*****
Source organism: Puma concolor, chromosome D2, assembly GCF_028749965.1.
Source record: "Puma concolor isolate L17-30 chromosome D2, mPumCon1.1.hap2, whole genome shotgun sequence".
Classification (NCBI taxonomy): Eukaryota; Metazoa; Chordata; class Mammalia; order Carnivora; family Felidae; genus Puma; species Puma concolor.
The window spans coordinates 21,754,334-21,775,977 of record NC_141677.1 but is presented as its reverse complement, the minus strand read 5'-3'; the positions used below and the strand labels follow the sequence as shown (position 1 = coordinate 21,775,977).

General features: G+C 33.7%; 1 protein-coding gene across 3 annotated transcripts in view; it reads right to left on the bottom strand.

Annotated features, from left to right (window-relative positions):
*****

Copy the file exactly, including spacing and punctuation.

Source organism: Puma concolor, chromosome D2, assembly GCF_028749965.1.
Source record: "Puma concolor isolate L17-30 chromosome D2, mPumCon1.1.hap2, whole genome shotgun sequence".
Classification (NCBI taxonomy): Eukaryota; Metazoa; Chordata; class Mammalia; order Carnivora; family Felidae; genus Puma; species Puma concolor.
The window spans coordinates 21,754,334-21,775,977 of record NC_141677.1 but is presented as its reverse complement, the minus strand read 5'-3'; the positions used below and the strand labels follow the sequence as shown (position 1 = coordinate 21,775,977).

General features: G+C 33.7%; 1 protein-coding gene across 3 annotated transcripts in view; it reads right to left on the bottom strand.

Annotated features, from left to right (window-relative positions):